What Is THC And How Does It Get You High?

You may know of THC (tetrahydrocannabinol) because the element in weed that, well, gets you high. But the compound THC, one among over 400 found in marijuana, is more complex than that. So, what’s THC, and the way does THC cause you to “high”? Here is evidence from the Experts on THC’s applications.

What is THC?

THC stands for delta-9-tetrahydrocannabinol or Δ-9-tetrahydrocannabinol (Δ-9-THC). It’s a cannabinoid particle in cannabis that has been recognized as the main psychoactive component—that is, the substance that causes people to use marijuana to get high.

THC, also called tetrahydrocannabinol, is the compound in cannabis that’s psychoactive and provides you the sensation of being high. However, THC’s chemical make-up, C₂₁H₃₀O₂, is extremely almost like its correlative, CBD, which combats the consequences of THC.

THC is simply one among 400 different active substances and 60 other cannabinoid molecules in marijuana, although THC is the most recognized. 

How is THC produced?

THC is one among many blends found within the resin secreted by glands of the marijuana plant. More of those glands are located around the plant’s reproductive organs than on the other area of the plant. In addition, other compounds unique to marijuana, called cannabinoids, are present during this resin.

It’s hard to pinpoint which marijuana strain is highest in THC because strains aren’t a precise science. In addition, they will vary across sources, and new ones are shooting up constantly.

THC is the psychoactive compound liable for the high marijuana produced. So when people say that a specific weed strain is extremely strong, it’s likely a high-THC strain.

The highest THC strains will produce strong psychoactive effects and should be beneficial for:

  • reducing nausea
  • increasing appetite
  • reducing pain
  • decreasing inflammation
  • improving muscle control problems

How THC Works

THC works by attaching to the body’s cannabinoid receptors throughout the brain and nervous system. As a result, THC is often detected within the body for much longer than most other drug compounds (up to twenty hours after ingestion), although the psychoactive effects only last for a couple of hours.

THC is additionally stored in body fat and organs for 3 to four weeks. Therefore, follicle testing may identify THC after even longer periods of your time, around 90 days. Urine testing is usually used but is an unreliable method of detection.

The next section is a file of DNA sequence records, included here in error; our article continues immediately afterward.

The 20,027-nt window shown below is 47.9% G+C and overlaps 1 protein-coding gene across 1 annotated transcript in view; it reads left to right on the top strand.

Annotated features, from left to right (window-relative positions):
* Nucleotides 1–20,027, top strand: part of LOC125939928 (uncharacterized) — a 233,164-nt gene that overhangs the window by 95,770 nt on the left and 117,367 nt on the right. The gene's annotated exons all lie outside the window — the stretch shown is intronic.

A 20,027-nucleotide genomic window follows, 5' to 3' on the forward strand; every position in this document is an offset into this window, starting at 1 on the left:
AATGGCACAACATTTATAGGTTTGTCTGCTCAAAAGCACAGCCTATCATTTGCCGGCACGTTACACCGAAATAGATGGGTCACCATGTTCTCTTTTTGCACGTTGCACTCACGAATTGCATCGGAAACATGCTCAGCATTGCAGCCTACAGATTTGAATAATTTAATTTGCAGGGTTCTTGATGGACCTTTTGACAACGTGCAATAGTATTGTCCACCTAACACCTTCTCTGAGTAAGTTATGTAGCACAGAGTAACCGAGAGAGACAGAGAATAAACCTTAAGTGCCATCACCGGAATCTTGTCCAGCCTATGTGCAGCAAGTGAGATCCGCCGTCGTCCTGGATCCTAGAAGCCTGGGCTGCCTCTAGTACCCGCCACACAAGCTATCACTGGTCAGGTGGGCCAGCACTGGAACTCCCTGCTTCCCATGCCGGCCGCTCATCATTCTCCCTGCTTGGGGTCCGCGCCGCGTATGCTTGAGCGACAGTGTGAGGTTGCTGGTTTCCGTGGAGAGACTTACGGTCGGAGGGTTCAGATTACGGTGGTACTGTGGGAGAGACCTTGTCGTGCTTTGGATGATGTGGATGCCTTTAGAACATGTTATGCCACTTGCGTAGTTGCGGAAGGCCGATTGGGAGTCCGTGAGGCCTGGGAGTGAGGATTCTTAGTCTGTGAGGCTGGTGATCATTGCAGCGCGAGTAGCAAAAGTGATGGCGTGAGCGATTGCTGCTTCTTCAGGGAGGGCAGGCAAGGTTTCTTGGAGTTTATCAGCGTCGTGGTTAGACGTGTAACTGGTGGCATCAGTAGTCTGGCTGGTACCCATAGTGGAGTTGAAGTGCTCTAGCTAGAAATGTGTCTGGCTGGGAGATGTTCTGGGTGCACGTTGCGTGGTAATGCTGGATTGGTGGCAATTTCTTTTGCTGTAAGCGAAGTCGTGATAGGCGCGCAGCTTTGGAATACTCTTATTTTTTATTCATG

How Does It Get You High?

THC and other cannabinoid chemicals in marijuana are almost like chemicals that naturally occur within the body. These natural cannabinoids, like “anandamide,” role as neurotransmitters because they send chemical messages between brain cells throughout the nervous system. It affects brain areas that lead to happiness, memory, sensible thinking, concentration, movement, coordination, and sensory and time perception.

Because of this similarity, THC is in a position to connect to molecules called cannabinoid receptors on neurons in these brain areas and activate them, changing various mental and physical functions.

The neuronic communication network that uses these cannabinoid neurotransmitters, referred to as the endocannabinoid system, plays a critical role within the nervous system’s normal functioning.

THC can change the functioning of the hippocampus and orbitofrontal cortex, brain areas that enable an individual to make new memories and shift the main target of their attention.

It also stimulates neurons within the reward system to release the signaling chemical dopamine at levels above typically observed in response to natural stimuli. This flood of dopamine contributes to the enjoyable “high” that occasional marijuana users seek.


The effects of a high from cannabis that’s smoked or inhaled typically last for a couple of hours, though it can take edibles almost that long to start out affecting users. And while cannabis is not the dangerous substance it had been made to be within the 20th century, using it comes with some risk. Lastly, while it’s legal for recreational and medical use in some states, it’s still illegal in many parts of the country.

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About RJ Frometa

Head Honcho, Editor in Chief and writer here on VENTS. I don't like walking on the beach, but I love playing the guitar and geeking out about music. I am also a movie maniac and 6 hours sleeper.

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